Friday, September 4, 2009

The Language of Giving

In Gary Chapman’s book, “The Five Love Languages”, he outlines the way that people whether friends, spouses or children express love and appreciate love. It outlines that like when people speak different languages such as Afrikaans, English, French, German, Zulu etc, we could all be saying the same thing, but no one would be able to understand us because we speak a different language.

In love there are five major love languages;
1. Words of affirmation
2. Quality time
3. Receiving
4. Acts of service
5. Physical touch

Gift giving is a fundamental expression of love and appreciation that transcends cultural barriers. A
gift is something that you can hold in your hand and say “the person that gave me this was thinking of me”. This is where the concept of the “It’s the thought that counts” comes from. There was an underlying emotion or thought that prompted the person to give you this gift. Sometimes my daughter will pick a flower from the garden and bring it to me. I am always thrilled because I know that at the time she saw the flower her heart sang out “mommy”.

Gifts are visual symbols of love. Corporate gifts and year end gifts are a symbol of appreciation. Sometimes visual symbols of love are more important to some than to others. For example when I have met quote a few men whom although were married did not wear a wedding ring. This greatly saddens me. Usually they say it is because they do not like to wear jewelry. Yet a wedding ring is not just a piece of jewelry it is a symbol of commitment and by choosing not to wear it, they are choosing not to openly display their commitment to their spouse.

If your friend or spouse or child has gifts as their primary language and it is not yours, then you can bet that they will be feeling a void in their view of how much you love them.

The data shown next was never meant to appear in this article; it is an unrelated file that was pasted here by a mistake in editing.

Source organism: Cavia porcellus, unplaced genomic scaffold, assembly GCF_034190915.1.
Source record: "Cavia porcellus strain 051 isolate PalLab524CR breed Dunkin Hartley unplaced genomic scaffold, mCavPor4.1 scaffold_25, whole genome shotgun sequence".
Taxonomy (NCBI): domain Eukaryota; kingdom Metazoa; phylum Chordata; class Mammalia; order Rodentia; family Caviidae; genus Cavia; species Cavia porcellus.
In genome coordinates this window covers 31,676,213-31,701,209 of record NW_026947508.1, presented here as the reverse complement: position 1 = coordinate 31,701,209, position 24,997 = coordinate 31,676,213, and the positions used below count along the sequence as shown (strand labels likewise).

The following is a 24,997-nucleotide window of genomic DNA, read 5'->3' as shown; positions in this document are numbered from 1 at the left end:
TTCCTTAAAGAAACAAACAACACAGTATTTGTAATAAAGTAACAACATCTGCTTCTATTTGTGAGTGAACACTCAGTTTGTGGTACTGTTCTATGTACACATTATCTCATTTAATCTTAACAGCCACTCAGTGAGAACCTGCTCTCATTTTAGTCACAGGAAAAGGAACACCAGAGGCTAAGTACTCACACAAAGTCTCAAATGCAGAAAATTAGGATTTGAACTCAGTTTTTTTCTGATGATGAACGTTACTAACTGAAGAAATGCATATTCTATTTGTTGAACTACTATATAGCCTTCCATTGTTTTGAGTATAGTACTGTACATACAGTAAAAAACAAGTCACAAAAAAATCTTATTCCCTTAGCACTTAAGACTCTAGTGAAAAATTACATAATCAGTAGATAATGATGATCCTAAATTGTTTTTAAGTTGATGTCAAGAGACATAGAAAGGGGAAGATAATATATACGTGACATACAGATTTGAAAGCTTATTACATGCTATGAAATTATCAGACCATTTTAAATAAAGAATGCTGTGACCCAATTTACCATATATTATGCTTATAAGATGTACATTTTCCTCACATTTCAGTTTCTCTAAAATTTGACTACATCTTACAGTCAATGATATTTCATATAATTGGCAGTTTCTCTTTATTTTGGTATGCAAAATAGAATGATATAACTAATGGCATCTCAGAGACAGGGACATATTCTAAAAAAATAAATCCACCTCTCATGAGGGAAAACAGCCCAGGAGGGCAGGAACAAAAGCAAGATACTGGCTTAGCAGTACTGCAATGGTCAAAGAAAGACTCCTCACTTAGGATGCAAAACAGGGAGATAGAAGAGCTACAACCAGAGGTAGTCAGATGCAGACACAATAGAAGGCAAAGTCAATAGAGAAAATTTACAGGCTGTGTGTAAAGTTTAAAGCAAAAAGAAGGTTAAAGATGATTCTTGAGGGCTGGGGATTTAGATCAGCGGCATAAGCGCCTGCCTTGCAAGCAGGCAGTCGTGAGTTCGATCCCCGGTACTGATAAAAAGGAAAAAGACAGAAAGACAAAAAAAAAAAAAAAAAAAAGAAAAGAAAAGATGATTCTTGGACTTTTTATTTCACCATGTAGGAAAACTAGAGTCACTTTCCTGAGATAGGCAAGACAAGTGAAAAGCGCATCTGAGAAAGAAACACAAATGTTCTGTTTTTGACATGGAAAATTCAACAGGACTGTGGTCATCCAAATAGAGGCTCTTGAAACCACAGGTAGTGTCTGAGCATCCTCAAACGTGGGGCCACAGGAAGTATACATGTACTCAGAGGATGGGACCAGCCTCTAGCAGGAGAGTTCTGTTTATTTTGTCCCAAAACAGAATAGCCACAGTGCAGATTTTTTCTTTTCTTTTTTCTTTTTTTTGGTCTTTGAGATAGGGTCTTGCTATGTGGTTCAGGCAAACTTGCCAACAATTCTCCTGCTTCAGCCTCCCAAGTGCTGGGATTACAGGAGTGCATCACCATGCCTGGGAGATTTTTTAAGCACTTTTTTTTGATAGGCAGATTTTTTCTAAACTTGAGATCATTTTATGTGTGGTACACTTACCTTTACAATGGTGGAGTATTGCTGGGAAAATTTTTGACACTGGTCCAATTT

Gifts do not have to be expensive, but do require that you may have to change your attitude towards money. Some of us feel good about spending money. Others prefer to save and invest. If you are a spender then spending money of a beautiful gift will not affect you much. But if you are a saver you will experience some emotional resistance to the idea of spending money as an expression of love. If you do not purchase things for yourself, then why should you spend on others? But that attitude fails to recognize that you are purchasing things for yourself. By saving and investing money you are purchasing self worth and emotional security. You are caring for your own emotional needs in the way that you handle money. What you are not doing is meeting the emotional needs of your friend or spouse or child. This is not to say that you must not save. Keep saving, but know that buying a gift every now and then for someone that you care about is the best investment that you can make in the relationship.

Start by making a list of all the things that your friend, spouse or child has expressed excitement about receiving through the years. They may be
gifts that you have given or gifts given by another family member. This list will give you an idea of what would enjoy receiving.

If you have difficulty about selecting the gifts, then get a family member, friend or colleague who knows them well to assist in compiling a list.

Don’t wait for a special occasion, if receiving gifts is that person’s primary love language, almost anything will be seen as an expression of love. If that person has been critical in the past about
gifts that they have received in the past then it is almost certainly not their primary love language.

To find out more about the concept of love language, read any one of the Five Love Languages books by Gary Chapman.

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